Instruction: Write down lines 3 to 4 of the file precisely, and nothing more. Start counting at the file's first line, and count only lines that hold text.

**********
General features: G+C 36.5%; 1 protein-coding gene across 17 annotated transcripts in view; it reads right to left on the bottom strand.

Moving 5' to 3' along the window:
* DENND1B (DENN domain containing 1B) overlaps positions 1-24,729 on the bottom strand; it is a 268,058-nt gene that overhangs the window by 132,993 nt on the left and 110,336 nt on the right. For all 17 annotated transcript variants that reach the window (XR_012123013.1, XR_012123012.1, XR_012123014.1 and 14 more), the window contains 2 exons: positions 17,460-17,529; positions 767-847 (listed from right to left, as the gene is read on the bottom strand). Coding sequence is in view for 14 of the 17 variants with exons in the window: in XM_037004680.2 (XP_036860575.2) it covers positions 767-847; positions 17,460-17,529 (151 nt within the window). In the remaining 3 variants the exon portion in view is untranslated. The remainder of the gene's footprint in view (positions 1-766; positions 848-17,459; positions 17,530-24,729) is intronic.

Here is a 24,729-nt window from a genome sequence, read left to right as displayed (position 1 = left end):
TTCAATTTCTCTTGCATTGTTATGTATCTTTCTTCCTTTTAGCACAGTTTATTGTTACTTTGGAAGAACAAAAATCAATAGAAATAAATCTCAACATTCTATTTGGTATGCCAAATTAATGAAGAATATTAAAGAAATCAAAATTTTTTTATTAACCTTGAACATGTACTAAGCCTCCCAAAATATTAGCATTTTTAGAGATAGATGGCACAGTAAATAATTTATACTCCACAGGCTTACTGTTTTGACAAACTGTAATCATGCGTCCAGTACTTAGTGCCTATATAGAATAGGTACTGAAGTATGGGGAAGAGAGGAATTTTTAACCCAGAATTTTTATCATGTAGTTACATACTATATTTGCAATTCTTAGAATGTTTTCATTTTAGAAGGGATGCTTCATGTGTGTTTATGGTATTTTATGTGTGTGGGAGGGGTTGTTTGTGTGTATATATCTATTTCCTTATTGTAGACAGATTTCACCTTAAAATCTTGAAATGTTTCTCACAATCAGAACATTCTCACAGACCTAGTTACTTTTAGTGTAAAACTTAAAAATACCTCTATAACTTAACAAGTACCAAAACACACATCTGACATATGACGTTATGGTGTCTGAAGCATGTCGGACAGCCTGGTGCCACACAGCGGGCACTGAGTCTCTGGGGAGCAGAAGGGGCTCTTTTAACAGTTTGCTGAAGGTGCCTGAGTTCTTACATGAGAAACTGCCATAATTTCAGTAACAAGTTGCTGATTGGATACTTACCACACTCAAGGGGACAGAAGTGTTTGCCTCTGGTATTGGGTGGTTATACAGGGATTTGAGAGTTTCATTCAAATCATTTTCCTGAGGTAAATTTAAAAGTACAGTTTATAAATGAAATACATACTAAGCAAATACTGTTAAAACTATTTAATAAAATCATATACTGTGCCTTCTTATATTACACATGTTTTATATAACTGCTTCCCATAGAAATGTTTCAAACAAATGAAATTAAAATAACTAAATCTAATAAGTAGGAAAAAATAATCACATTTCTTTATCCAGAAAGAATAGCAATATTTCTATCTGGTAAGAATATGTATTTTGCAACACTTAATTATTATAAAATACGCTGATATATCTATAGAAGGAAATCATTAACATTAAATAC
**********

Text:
* DENND1B (DENN domain containing 1B) overlaps positions 1-24,729 on the bottom strand; it is a 268,058-nt gene that overhangs the window by 132,993 nt on the left and 110,336 nt on the right. For all 17 annotated transcript variants that reach the window (XR_012123013.1, XR_012123012.1, XR_012123014.1 and 14 more), the window contains 2 exons: positions 17,460-17,529; positions 767-847 (listed from right to left, as the gene is read on the bottom strand). Coding sequence is in view for 14 of the 17 variants with exons in the window: in XM_037004680.2 (XP_036860575.2) it covers positions 767-847; positions 17,460-17,529 (151 nt within the window). In the remaining 3 variants the exon portion in view is untranslated. The remainder of the gene's footprint in view (positions 1-766; positions 848-17,459; positions 17,530-24,729) is intronic.

Here is a 24,729-nt window from a genome sequence, read left to right as displayed (position 1 = left end):